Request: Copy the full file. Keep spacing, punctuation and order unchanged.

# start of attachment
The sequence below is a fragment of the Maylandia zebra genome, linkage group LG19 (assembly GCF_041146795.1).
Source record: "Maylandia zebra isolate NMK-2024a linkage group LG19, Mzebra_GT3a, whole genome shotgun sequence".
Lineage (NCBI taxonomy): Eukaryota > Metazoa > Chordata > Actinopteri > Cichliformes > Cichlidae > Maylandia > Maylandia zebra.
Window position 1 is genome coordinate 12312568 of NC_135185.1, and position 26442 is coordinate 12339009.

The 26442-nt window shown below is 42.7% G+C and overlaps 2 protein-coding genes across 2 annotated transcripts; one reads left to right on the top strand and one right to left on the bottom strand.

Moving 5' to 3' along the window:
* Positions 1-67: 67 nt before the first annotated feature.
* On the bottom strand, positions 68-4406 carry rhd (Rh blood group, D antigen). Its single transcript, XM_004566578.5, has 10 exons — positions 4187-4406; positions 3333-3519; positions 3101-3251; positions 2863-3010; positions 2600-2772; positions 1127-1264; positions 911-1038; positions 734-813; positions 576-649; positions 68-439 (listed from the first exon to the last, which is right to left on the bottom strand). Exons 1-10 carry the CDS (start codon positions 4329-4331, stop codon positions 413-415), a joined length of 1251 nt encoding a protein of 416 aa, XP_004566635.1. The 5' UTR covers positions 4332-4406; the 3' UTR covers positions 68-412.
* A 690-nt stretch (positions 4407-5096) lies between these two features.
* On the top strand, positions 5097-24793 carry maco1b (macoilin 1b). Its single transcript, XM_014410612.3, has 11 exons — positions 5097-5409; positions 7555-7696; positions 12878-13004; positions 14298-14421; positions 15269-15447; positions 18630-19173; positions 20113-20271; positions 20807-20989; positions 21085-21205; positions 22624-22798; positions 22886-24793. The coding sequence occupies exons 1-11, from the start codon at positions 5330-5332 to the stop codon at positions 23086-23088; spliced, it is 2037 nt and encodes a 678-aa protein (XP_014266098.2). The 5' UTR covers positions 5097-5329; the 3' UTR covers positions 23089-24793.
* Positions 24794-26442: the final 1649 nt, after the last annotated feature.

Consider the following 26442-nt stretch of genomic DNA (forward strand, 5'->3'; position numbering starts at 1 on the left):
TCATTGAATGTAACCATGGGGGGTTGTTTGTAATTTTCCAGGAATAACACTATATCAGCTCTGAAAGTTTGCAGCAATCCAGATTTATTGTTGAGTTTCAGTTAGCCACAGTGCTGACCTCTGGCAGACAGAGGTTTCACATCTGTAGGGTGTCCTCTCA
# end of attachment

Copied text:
The sequence below is a fragment of the Maylandia zebra genome, linkage group LG19 (assembly GCF_041146795.1).
Source record: "Maylandia zebra isolate NMK-2024a linkage group LG19, Mzebra_GT3a, whole genome shotgun sequence".
Lineage (NCBI taxonomy): Eukaryota > Metazoa > Chordata > Actinopteri > Cichliformes > Cichlidae > Maylandia > Maylandia zebra.
Window position 1 is genome coordinate 12312568 of NC_135185.1, and position 26442 is coordinate 12339009.

The 26442-nt window shown below is 42.7% G+C and overlaps 2 protein-coding genes across 2 annotated transcripts; one reads left to right on the top strand and one right to left on the bottom strand.

Moving 5' to 3' along the window:
* Positions 1-67: 67 nt before the first annotated feature.
* On the bottom strand, positions 68-4406 carry rhd (Rh blood group, D antigen). Its single transcript, XM_004566578.5, has 10 exons — positions 4187-4406; positions 3333-3519; positions 3101-3251; positions 2863-3010; positions 2600-2772; positions 1127-1264; positions 911-1038; positions 734-813; positions 576-649; positions 68-439 (listed from the first exon to the last, which is right to left on the bottom strand). Exons 1-10 carry the CDS (start codon positions 4329-4331, stop codon positions 413-415), a joined length of 1251 nt encoding a protein of 416 aa, XP_004566635.1. The 5' UTR covers positions 4332-4406; the 3' UTR covers positions 68-412.
* A 690-nt stretch (positions 4407-5096) lies between these two features.
* On the top strand, positions 5097-24793 carry maco1b (macoilin 1b). Its single transcript, XM_014410612.3, has 11 exons — positions 5097-5409; positions 7555-7696; positions 12878-13004; positions 14298-14421; positions 15269-15447; positions 18630-19173; positions 20113-20271; positions 20807-20989; positions 21085-21205; positions 22624-22798; positions 22886-24793. The coding sequence occupies exons 1-11, from the start codon at positions 5330-5332 to the stop codon at positions 23086-23088; spliced, it is 2037 nt and encodes a 678-aa protein (XP_014266098.2). The 5' UTR covers positions 5097-5329; the 3' UTR covers positions 23089-24793.
* Positions 24794-26442: the final 1649 nt, after the last annotated feature.

Consider the following 26442-nt stretch of genomic DNA (forward strand, 5'->3'; position numbering starts at 1 on the left):
TCATTGAATGTAACCATGGGGGGTTGTTTGTAATTTTCCAGGAATAACACTATATCAGCTCTGAAAGTTTGCAGCAATCCAGATTTATTGTTGAGTTTCAGTTAGCCACAGTGCTGACCTCTGGCAGACAGAGGTTTCACATCTGTAGGGTGTCCTCTCA